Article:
MALIK: Yes, I think, like all policy, it's extremely complex. But the bottom line for us and for, I think, all families is the Affordable Care

Act is not perfect and we have to remember that. But to completely get rid of it and to say we're going to repeal it without a real solution to get to

universal coverage, which is something I believe in, is not going to work either.

For us, if we hadn't had the preexisting conditions that are in place today, he wouldn't have even gotten any insurance. I mean, he now has a

major preexisting condition. If we were, you know, at a situation where, you know, it was a choice between -- it really became a choice between life

and debt, really, right, and life and death.

And so, for me, the ACA is not perfect and there's a lot of work to be done. And we have to remember that people have been pulling things out of

it. You know, Arizona at the time when I had to choose a plan had one plan, and so that's the situation we were in.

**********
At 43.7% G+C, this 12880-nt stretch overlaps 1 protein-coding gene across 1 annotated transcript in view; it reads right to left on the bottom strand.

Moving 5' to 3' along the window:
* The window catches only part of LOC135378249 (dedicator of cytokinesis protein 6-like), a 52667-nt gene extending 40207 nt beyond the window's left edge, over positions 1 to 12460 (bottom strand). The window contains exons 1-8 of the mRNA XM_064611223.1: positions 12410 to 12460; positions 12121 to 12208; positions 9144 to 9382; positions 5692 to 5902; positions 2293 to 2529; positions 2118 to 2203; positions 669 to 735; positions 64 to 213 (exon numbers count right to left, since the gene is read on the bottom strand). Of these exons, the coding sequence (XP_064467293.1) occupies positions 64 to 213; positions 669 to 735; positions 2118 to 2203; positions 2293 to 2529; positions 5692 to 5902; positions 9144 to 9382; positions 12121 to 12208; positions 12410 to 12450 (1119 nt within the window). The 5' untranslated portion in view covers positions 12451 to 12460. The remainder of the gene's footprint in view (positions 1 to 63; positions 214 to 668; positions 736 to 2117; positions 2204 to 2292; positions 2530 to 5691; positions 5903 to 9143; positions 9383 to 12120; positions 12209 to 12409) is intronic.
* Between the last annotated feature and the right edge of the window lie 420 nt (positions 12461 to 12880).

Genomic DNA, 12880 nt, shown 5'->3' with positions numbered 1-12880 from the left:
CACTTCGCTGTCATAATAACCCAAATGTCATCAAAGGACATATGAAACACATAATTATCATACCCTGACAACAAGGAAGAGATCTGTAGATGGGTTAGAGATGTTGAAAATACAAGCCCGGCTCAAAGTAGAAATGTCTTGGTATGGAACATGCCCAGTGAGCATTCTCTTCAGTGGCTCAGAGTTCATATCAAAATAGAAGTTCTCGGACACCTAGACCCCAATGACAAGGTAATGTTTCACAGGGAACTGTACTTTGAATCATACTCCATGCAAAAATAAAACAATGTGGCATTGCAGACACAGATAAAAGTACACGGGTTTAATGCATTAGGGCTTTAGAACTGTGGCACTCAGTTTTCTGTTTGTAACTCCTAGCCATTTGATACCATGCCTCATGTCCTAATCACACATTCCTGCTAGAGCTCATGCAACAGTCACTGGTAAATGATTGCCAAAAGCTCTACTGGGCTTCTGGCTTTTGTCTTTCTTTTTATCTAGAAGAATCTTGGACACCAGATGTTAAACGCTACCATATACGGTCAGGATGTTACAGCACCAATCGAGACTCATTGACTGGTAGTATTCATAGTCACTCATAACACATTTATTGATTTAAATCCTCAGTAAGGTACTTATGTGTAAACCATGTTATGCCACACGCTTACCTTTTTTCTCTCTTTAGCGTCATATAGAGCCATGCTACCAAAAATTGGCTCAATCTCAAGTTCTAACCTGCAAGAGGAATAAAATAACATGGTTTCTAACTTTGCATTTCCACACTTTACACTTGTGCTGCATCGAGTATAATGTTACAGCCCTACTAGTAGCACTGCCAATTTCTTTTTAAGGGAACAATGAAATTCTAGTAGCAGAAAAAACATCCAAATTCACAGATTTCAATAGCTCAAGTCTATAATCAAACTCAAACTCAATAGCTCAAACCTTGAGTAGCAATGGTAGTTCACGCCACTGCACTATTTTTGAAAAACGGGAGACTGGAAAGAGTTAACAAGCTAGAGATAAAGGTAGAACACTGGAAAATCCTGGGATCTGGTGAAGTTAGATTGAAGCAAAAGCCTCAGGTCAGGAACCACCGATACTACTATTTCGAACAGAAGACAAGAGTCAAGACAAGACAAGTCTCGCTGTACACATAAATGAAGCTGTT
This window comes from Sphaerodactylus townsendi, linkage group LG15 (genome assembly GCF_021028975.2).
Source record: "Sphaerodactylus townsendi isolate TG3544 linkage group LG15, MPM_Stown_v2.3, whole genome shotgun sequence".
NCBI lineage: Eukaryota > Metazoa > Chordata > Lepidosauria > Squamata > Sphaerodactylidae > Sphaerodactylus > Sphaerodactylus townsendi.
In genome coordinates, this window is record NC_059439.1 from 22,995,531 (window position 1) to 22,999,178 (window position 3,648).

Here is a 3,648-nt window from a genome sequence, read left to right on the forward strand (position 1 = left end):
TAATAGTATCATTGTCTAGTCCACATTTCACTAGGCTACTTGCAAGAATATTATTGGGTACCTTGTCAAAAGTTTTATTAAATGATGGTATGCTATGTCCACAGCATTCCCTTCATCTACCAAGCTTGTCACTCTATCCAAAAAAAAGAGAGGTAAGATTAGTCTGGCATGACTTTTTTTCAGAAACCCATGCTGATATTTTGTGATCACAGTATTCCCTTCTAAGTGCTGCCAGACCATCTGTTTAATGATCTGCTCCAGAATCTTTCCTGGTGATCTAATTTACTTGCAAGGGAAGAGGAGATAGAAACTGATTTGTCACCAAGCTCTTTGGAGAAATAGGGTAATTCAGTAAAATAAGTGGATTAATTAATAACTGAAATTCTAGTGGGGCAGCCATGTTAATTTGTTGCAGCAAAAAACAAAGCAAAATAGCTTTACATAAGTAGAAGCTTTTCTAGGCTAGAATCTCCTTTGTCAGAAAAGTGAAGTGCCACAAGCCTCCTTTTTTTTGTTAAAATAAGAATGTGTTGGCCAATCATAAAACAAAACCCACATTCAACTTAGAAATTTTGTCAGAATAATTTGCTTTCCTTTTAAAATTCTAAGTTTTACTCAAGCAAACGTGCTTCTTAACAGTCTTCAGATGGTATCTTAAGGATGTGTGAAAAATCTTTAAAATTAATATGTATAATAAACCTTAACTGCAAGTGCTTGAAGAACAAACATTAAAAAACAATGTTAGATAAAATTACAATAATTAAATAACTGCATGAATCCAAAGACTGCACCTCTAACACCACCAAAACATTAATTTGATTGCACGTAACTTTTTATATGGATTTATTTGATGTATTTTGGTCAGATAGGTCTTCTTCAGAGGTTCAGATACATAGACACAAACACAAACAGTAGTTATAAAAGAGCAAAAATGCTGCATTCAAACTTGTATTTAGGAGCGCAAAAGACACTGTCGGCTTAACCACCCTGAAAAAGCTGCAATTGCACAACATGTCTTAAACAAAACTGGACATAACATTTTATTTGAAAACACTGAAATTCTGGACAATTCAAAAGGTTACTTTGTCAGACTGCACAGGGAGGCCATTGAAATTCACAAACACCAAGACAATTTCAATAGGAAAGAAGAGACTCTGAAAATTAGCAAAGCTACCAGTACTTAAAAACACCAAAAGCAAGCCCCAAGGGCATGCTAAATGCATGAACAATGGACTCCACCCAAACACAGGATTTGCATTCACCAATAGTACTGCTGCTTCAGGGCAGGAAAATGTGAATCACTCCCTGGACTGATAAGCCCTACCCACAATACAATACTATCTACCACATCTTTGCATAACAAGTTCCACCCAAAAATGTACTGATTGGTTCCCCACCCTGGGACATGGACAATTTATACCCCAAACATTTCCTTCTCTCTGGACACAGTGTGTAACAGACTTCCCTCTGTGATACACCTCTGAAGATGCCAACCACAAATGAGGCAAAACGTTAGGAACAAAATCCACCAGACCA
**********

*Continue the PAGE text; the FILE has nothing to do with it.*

But guess what? I have insurance for my kids. We can go to -- his follow- up care has been covered. We're not paying those high amounts. We have insurance. And so, I'm grateful for it. I'm not angry at the system for

this bill in terms of the ACA, specifically, but I think that I'm angry that we don't have more standards in place, we don't have more protections

in place and that we haven't moved to universal coverage so that people don't have to have this capitalistic sense of, well, you get what you pay


MARTIN: One of the things that you wrote about in your piece, in your blog post --


MARTIN: -- for medium is just how devastating it is to go through a serious illness to be trying to take care of somebody and these bills are